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Lowball: Wild Cards #22
edited by George R.R. Martin and Melinda Snodgrass
Tor, 361 pages

Lowball: Wild Cards #22
George R.R. Martin
George R.R. Martin was born in 1948 in Bayonne, New Jersey. He attended Northwestern University, graduating with degrees in journalism. Martin refused active service: instead he served with VISTA, in Cook County, Illinois. In addition to his writing credits, Martin has served as Story Editor for Twilight Zone, and as Executive Story Consultant, Producer and Co-Supervising Producer for Beauty and the Beast, both on CBS. He also was Executive Producer for Doorways on CBS. At 21, he made his first pro sale to the magazine, Galaxy. Martin now lives in Santa Fe, New Mexico.

George R.R. Martin Website
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SF Site Interview: George R.R. Martin
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Past Feature Reviews
A review by Nathan Brazil

"Wait!" Franny was laughing. "Your big villain is the world's scariest seventy-year-old woman? What does she do, whack you with her walker?"
Wild Cards, for those coming to this series via the editor's more celebrated works, is the longest running shared world superhero series, in book form. It has its own counterfactual history, some gritty and great characters, and decades of stories written in a mosaic form. This approach has allowed many talented writers to mingle their literary blood since the mid-80s. Over the years there have been changes of publisher, but the song remained the same. Until more recent times. In the case of book number 22, it's not that the work is without decent characterisation, or that it lacks dramatic tension. It's more like getting a fresh slice of the best pie you ever tasted, only to find that the bakers have messed up the recipe. So, what's the lowdown on Lowball?

More recent Wild Cards readers will be pleased to find a partly reconstituted Committee making an appearance, even though it comes across more like a super-powered episode of Friends. Older fans will be cheered slightly to see Father Squid and Croyd Crenson, plus cameos from Jube the walrus, and Carnifex, the Wild Card answer to Wolverine. Sadly, only one of them plays a significant part, and that is shamefully reduced to a plot device. But by far the biggest sin here is that much of Lowdown is little more than a police procedural. As if the writers are embarrassed to be writing about super-powered characters. Switching focus to Jokers and Deuces (the almost Ace powered denizens of Wild Cards history) is not a bad idea. Indeed, there are Jokers and Deuces fully deserving of time in the spotlight. However, when this backdrop plays second fiddle to the Nat police force, the central premise of Wild Cards is shot to pieces. Adding to the confusion is a boring subplot that winds up having almost nothing to do with the main theme. That theme concerns a Joker Fight Club, where kidnapped victims are made to fight to the death. Again, this bristles with possibility, and to be fair there are some exciting set piece scenes, and good individual character development. Unfortunately, these all lead to an ending that is abrupt as a car crash. It resolves very little, crudely terminates an interesting thread about a main player, with little hope of explanation, and then dusts its hands. Two of the more intriguing characters get clobbered with all the subtlety of Ben Grimm suffering a migraine, and Infamous Black Tongue, the main anti-hero of Lowdown, is left out on a limb. Okay, this is the middle book of a trilogy, but that's still no excuse for what happens. Especially in a book edited by a super famous author, and written by award winning contributors. That should be a winning team, but isn't. The writing here borders on insulting the classic era of Wild Cards.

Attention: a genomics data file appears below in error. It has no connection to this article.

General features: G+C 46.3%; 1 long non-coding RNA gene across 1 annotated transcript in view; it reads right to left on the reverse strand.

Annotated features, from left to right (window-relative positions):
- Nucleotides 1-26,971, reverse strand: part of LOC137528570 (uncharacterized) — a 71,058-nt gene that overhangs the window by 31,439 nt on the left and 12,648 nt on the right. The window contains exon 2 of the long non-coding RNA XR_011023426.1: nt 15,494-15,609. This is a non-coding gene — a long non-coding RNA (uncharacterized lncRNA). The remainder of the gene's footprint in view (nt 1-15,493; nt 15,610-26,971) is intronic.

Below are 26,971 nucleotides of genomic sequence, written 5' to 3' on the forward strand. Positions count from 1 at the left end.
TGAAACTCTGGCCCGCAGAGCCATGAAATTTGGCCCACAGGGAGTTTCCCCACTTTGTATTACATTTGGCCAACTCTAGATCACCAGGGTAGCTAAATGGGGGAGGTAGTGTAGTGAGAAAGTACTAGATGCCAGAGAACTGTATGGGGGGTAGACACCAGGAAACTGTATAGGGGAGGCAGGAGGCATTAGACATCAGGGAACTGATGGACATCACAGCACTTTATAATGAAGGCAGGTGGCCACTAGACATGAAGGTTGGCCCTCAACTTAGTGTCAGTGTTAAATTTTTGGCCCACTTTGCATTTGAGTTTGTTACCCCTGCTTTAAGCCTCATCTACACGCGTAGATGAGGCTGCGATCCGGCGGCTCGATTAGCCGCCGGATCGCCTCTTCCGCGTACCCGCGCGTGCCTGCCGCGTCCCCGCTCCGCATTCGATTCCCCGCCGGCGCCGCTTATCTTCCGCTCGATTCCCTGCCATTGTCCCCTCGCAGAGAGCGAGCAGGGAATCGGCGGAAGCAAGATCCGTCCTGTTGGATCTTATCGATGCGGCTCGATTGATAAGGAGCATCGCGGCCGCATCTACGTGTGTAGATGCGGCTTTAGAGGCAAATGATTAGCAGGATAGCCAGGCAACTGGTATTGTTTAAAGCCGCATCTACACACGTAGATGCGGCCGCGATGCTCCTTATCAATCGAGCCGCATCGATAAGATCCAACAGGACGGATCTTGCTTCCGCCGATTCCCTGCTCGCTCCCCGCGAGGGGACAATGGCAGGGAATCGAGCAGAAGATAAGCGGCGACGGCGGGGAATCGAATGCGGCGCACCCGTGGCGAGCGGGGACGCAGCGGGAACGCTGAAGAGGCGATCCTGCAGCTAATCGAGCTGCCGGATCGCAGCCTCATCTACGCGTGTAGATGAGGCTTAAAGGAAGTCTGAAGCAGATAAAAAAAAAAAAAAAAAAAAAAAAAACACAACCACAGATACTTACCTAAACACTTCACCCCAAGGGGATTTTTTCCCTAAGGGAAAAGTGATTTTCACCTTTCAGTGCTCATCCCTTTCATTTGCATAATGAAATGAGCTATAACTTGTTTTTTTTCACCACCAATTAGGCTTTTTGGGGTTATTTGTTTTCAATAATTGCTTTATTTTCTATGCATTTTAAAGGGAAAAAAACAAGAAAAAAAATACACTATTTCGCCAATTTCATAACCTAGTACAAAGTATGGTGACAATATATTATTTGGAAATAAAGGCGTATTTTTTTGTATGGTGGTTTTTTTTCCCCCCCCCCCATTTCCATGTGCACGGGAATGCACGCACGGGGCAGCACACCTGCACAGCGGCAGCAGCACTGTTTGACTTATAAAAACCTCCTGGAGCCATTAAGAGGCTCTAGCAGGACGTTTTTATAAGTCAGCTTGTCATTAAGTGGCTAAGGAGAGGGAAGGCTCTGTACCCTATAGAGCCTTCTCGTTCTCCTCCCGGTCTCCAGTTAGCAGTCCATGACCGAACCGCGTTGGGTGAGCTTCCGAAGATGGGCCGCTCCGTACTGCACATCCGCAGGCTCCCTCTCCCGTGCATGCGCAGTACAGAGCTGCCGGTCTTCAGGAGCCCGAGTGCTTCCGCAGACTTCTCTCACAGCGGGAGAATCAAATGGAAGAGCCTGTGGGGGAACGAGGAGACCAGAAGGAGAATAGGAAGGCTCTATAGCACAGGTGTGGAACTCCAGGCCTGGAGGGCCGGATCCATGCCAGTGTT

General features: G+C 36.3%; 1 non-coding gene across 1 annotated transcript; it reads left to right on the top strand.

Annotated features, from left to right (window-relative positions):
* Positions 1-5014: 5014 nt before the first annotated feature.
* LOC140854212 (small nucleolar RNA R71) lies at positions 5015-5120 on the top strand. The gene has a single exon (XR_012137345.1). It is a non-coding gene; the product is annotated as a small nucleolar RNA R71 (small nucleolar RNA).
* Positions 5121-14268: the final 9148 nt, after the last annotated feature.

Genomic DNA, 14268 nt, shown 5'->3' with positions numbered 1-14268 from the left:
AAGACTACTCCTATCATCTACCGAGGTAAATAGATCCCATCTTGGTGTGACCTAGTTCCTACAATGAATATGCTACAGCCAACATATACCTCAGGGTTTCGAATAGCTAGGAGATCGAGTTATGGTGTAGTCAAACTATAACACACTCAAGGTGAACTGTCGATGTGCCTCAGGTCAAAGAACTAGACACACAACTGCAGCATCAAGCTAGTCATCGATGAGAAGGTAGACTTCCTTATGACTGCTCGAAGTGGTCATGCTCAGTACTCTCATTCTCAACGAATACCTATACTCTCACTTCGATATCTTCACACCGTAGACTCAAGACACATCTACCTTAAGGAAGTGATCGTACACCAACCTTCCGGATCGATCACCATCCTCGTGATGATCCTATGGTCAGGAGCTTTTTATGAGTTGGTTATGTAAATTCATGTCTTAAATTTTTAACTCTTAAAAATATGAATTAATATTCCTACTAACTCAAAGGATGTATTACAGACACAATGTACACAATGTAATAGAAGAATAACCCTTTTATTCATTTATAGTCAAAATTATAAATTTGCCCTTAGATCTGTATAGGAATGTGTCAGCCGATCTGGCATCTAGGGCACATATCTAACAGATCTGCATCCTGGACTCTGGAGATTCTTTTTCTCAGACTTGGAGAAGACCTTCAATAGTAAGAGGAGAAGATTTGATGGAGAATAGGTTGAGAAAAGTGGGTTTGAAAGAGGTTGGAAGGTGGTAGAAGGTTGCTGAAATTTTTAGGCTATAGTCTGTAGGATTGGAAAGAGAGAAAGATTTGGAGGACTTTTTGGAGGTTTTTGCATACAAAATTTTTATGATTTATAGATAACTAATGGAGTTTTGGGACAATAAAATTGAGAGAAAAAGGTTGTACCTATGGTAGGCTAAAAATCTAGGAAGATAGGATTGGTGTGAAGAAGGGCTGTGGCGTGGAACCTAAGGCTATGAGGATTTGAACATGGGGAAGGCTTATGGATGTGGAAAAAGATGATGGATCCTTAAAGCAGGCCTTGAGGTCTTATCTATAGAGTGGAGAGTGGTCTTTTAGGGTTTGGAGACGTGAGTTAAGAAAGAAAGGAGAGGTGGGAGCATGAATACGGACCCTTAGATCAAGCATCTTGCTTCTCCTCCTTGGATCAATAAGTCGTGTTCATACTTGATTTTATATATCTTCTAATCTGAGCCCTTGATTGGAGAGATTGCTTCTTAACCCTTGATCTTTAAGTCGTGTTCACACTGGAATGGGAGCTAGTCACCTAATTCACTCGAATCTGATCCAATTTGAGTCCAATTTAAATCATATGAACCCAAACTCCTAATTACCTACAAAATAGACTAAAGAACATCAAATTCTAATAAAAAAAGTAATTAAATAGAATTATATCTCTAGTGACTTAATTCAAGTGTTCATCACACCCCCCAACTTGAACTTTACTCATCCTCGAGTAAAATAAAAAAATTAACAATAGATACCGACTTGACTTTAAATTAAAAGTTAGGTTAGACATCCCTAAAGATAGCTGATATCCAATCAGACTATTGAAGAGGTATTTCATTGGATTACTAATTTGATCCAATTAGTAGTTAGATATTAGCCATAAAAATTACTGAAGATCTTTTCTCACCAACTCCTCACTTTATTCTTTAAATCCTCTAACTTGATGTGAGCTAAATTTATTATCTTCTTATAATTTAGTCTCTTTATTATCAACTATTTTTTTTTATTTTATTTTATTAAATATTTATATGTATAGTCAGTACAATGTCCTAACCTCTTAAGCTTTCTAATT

Everything moves on, and there's nothing wrong with attempting to keep a series fresh and current. Yet the editors and writers seem to have forgotten that new characters replacing old favourites must be their equals. If new characters come across as less interesting, depth free and underpowered by comparison, then the brand is weakened. While reading this book I found myself remembering how, as a naive young writer, long before the Internet, I once wrote a fan letter to George R.R. Martin. I was dreaming of submitting my own Wild Card scenario, and thought all I needed to do was make it good enough in order to have it considered. George graciously replied, explaining how Wild Cards was an invitation only club, and being a previously successful writer was a prerequisite. This was fair enough, providing those writers were turning in good stories, full of vim and vigour. For many years they did, resulting in thrilling, complex, character rich novels. Now though, it seems as if some of those in the privileged position of being Wild Cards writers don't really understand what they're writing about, or have much enthusiasm for their task. If it's just a job to them, that's not nearly good enough. Wild Cards has been a success for much longer than Game of Thrones and great things could still be achieved in its current world. But only if there's a will to get back on track. The editors need to remember that quality story-telling, respect for the premise, and passion to write within that framework, should always trump individual fame. As things stand it pains me to see my all-time favourite series slowly bleeding out, and that no one with the power to save it has even noticed.

Copyright © 2015 Nathan Brazil

Nathan Brazil
If Nathan Brazil were dyslexic, he'd be the dog of the Well world. In reality, he's an English bloke who lives on an island, reading, writing and throwing chips to the seagulls. Drop by his web site at

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